The ratio of false-positive to false-negative (FP:FN) published findings in traditional epidemiology is very high, John Ioannidis and colleagues argue.9 But what exactly are “false-positive” findings in the context of conventional observational epidemiology, and how can their prevalence be quantified? My suspicion is that use of vitamin E supplements would—in most contexts—be associated with lower risk of CHD, because of substantial confounding by a myriad of measured and unmeasured factors related to such a socially and behaviorally patterned exposure.10 The same will apply to children fed on junk food and their later intelligence.11 The inability to substantially “control” statistically for confounding in many situations—due to measurement error in assessed confounders and omission of others—remains underappreciated.12,13 In the sense that these associations do exist, they should perhaps not be called false positives; they are false positives only if they are taken to be indicators of underlying causal effects. Noncausal but replicable observational associations could clearly be of considerable value through prediction of disease risk, and targeting of preventive measures to those who can benefit most. For the holy grail of epidemiology—identifying causes of disease—they are a disappointment, however. A wide range of approaches—from formally comparing associations in contexts where confounding structures differ,14 utilizing correlates of the exposure under study that are not plausible causes15 and natural experiments,16 through to formal instrumental variables methods17—offer greater hope for reliable causal inference than plowing on with traditional approaches and keeping the FP:FN ratio high.9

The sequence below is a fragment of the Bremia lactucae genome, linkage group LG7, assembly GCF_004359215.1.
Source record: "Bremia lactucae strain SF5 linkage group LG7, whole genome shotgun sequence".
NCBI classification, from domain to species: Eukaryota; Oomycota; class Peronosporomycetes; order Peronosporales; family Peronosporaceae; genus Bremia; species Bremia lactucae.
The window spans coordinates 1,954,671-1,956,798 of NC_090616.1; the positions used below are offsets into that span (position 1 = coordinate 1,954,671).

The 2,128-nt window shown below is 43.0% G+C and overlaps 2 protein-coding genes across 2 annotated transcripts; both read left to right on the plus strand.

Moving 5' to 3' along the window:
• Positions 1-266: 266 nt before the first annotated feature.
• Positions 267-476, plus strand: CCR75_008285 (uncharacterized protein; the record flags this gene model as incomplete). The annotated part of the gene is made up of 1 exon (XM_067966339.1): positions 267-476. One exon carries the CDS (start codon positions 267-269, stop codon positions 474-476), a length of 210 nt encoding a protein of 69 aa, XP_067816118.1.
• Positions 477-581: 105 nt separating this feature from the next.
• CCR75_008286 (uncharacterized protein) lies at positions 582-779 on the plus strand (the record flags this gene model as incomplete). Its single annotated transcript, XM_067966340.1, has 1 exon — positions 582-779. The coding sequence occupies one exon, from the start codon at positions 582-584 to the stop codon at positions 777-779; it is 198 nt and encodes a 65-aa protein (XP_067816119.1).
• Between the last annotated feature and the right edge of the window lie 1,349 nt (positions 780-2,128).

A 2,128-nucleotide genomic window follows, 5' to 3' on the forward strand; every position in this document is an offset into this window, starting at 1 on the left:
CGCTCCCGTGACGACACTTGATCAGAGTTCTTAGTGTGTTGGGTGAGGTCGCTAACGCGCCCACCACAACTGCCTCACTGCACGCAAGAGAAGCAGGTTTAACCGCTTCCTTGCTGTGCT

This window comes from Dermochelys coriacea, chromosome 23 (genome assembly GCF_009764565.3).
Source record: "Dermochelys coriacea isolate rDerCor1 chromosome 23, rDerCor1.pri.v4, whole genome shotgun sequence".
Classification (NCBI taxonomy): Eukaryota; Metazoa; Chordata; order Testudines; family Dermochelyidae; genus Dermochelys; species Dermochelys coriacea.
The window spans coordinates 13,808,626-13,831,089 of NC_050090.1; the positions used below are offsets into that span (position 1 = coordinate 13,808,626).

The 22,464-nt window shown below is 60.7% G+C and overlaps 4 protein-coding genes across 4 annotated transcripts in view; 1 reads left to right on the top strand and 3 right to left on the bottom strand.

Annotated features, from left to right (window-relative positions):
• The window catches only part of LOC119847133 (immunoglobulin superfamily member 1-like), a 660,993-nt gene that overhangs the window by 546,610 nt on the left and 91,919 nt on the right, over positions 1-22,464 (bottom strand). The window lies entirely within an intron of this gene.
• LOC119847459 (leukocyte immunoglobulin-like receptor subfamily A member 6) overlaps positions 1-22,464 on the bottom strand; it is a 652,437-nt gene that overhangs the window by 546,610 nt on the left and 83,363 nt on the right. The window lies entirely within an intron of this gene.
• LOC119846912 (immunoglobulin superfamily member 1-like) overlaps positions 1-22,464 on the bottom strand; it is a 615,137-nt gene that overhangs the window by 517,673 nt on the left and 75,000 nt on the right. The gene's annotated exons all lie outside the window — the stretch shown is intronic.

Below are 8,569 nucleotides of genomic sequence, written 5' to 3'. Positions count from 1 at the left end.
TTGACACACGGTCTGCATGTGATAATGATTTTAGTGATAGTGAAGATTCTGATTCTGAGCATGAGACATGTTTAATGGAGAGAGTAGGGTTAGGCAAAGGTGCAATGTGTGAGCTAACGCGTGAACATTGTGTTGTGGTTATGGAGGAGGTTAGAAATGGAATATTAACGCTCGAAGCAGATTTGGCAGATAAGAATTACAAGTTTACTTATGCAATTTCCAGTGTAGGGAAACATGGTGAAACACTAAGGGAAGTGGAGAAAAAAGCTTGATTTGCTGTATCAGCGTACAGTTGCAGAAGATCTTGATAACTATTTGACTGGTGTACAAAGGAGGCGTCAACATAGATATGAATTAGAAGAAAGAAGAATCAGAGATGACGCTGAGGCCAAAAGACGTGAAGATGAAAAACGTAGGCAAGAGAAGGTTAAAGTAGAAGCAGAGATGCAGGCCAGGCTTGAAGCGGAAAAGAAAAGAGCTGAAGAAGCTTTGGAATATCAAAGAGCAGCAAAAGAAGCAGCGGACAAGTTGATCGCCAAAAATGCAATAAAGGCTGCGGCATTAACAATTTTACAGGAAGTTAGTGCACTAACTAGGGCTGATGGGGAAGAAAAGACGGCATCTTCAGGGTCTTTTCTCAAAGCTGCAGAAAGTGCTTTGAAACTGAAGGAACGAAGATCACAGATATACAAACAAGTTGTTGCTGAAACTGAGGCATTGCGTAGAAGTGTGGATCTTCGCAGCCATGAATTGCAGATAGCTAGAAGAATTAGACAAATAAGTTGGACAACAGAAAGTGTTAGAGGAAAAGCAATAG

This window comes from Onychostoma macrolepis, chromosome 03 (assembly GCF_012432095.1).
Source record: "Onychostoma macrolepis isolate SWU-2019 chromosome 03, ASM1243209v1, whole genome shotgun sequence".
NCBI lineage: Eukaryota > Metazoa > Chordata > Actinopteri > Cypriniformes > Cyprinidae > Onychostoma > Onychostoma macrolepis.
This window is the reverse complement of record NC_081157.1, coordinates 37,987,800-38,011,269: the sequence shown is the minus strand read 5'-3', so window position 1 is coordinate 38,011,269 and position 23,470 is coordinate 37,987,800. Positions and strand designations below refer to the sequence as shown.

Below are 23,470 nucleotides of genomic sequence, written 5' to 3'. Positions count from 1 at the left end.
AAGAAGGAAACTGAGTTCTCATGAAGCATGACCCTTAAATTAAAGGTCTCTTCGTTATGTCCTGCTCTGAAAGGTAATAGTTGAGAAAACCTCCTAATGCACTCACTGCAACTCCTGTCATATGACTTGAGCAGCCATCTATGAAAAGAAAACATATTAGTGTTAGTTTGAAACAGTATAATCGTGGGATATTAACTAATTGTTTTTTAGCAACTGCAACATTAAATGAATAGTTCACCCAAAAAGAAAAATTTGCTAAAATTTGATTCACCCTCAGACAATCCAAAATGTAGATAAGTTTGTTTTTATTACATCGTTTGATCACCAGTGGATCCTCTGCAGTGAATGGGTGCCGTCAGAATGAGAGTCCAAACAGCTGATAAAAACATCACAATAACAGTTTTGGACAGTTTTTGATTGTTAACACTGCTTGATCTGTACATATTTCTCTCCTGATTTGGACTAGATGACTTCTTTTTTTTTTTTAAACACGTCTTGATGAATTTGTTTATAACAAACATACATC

Ioannidis and colleagues reiterate the low positive predictive value of a nominally “significant” P, something I (along with a generation of epidemiologists, I imagine) first encountered in Michael Oakes' seminal “Statistical Inference,18 although (as has been publically confessed) it did not instantly prevent me from using the word ‘significant’ and over-interpreting such tests.19As Sander Greenland20 argued in this journal 20 years ago, randomization provides the key link between inferential statistics and causal parameters.” It is through this prism that we should consider Ioannidis' finding that in genetic association studies, once appropriate thresholds were applied,21 false positives became a rarity.9 Greenland stated that his arguments were “largely derived from the writings of R.A. Fisher,”20 and it was Fisher who clarified that randomization is inherent in genetic analysis. When lecturing on “Statistical Methods in Genetics” in 1951, Fisher clarified the relationship between the 2 disciplines to which he contributed so much22: